Common comorbidities in rosacea patients
A lot of rosacea patients are obese and have longer exposure to sun, a study reports. Depending on rosacea severity, patients may also have neurological, psychiatric and gastrointestinal, or metabolic and cardiovascular system disorders.
Researchers looked into 1,195 rosacea patients and 621 controls without rosacea aged 18–85 years. They documented the principal rosacea subtype, physician global assessment of severity and duration of rosacea.
Data on patients’ demographics, clinical findings and lifestyle data were obtained using a structured physician‐administered questionnaire. Physicians recorded each participant's medical history, including current and past comorbidities, duration of any such comorbidity, and the use of medications to treat any comorbidities.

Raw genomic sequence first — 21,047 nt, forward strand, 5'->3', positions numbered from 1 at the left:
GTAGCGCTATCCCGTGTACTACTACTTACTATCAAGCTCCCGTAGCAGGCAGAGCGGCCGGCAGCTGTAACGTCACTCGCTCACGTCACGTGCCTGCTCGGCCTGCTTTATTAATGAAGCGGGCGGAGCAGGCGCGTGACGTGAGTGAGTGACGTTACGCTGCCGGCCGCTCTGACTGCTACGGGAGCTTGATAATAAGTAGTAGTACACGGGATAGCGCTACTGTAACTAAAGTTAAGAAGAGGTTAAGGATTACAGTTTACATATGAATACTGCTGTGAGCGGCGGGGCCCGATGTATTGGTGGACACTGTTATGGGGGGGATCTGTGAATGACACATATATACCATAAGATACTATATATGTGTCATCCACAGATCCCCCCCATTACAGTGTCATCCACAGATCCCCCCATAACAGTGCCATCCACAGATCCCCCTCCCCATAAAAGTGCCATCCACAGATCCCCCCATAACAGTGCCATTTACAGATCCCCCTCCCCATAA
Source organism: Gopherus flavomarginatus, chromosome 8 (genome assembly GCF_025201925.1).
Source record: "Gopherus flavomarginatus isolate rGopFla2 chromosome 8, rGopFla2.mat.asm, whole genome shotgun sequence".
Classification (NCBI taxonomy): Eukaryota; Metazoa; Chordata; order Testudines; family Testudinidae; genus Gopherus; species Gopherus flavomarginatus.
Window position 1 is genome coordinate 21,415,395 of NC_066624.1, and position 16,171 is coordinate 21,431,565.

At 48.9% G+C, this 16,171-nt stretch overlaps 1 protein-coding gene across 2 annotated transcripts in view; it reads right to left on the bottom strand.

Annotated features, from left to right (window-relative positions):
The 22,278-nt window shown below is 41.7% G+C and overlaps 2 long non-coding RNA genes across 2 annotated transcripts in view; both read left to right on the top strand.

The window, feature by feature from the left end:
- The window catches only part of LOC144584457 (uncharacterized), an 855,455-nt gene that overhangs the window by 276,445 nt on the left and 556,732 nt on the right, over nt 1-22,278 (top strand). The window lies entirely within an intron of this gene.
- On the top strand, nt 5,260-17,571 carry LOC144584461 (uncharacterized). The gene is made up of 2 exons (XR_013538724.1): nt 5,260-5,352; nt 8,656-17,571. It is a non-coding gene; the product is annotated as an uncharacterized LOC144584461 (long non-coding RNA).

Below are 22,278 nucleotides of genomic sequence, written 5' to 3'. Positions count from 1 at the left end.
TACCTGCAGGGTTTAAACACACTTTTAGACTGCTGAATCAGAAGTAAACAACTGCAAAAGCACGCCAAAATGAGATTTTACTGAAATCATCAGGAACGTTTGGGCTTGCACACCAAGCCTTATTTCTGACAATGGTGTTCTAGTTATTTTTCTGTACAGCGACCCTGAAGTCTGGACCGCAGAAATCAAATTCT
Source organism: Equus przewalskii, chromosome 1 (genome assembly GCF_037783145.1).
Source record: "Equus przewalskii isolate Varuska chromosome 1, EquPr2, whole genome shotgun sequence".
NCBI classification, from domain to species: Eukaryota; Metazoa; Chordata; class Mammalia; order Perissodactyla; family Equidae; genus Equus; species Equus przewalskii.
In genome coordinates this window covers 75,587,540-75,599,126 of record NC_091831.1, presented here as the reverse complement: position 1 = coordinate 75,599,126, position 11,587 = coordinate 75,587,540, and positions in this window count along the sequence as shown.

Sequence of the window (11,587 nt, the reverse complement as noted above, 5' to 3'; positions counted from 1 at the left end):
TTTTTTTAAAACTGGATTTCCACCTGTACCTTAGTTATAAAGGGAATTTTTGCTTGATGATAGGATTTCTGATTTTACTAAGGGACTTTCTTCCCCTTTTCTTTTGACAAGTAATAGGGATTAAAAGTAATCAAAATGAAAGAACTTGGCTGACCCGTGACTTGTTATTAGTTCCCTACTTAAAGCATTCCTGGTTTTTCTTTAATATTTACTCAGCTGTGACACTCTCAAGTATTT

In the rosacea group (median duration, 3 years), 56.2 percent of patients had the erythematotelangiectatic subtype, 37.7 percent had papulopustular, 5.3 percent had phymatous, and 0.9 percent had ocular. Rosacea severity was mild in 31.0 percent patients, moderate in 49.4 percent and severe in 19.6 percent.
Compared with controls, rosacea patients had a significantly higher probability of having respiratory tract, gastrointestinal system, and metabolic and hepatobiliary system disorders (p<0.05 for all). There were significant associations between mild-to-moderate disease and neurological disorders (especially migraine), between moderate disease and psychiatric (especially major depression) and gastrointestinal system disorders, and between severe disease and metabolic and cardiovascular system disorders.
The findings indicate that clinicians must assess rosacea patients in terms of systemic comorbidities, with the importance of such assessment increasing as the duration and severity of rosacea increase, researchers said.